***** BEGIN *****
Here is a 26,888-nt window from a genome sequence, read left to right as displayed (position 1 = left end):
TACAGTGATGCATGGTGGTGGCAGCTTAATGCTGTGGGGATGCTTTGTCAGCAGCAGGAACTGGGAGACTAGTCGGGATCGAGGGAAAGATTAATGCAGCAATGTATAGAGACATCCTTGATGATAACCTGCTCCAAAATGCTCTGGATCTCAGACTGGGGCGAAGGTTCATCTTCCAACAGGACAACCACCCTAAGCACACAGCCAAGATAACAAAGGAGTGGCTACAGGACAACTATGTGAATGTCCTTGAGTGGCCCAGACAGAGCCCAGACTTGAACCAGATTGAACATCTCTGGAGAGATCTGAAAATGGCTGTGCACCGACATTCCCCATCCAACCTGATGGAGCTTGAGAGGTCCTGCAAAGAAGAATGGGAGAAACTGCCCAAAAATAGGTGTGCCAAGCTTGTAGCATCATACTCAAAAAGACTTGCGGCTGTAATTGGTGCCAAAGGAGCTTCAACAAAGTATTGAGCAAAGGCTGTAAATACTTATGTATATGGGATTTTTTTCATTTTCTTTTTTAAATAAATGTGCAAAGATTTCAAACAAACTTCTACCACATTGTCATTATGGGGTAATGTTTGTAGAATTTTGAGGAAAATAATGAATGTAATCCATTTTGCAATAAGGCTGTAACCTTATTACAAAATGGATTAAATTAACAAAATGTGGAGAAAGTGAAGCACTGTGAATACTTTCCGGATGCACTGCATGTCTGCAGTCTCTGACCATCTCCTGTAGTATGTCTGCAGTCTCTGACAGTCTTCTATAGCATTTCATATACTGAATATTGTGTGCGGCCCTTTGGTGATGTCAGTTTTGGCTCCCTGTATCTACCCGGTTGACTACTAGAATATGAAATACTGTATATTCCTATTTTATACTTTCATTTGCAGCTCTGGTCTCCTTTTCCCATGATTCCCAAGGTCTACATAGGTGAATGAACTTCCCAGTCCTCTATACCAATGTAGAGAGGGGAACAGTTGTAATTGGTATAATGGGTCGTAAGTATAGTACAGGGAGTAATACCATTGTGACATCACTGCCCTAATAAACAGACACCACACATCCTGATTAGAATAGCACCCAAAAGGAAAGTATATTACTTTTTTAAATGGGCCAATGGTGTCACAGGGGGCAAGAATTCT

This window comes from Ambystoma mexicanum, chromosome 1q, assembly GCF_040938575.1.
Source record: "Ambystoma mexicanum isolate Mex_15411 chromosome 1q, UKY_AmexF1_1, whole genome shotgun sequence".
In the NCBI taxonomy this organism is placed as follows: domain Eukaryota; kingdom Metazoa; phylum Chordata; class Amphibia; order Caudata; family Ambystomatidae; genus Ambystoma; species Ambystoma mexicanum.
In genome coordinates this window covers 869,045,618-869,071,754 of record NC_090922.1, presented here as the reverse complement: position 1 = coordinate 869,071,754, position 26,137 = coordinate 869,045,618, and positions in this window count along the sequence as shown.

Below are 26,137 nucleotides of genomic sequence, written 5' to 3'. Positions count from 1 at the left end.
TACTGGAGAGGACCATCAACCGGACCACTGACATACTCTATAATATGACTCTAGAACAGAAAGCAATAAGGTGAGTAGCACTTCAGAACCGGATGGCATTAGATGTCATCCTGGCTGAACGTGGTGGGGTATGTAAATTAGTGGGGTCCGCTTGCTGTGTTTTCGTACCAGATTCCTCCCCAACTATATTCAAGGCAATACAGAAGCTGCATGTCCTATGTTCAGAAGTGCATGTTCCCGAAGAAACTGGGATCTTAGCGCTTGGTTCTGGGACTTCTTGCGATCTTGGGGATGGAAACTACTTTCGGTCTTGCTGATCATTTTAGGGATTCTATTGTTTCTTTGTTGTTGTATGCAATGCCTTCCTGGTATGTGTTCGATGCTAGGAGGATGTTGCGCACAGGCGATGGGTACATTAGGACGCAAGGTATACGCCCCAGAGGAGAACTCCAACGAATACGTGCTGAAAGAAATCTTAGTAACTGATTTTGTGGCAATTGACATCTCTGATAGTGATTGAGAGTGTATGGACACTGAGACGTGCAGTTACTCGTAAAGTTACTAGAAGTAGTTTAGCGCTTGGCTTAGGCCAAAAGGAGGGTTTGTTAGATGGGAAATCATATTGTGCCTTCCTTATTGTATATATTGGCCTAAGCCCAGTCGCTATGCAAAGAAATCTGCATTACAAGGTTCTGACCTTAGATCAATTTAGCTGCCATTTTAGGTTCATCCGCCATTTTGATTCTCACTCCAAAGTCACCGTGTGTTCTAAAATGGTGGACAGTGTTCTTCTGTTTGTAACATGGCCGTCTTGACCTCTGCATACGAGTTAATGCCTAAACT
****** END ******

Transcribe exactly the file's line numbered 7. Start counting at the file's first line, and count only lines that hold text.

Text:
Below are 26,137 nucleotides of genomic sequence, written 5' to 3'. Positions count from 1 at the left end.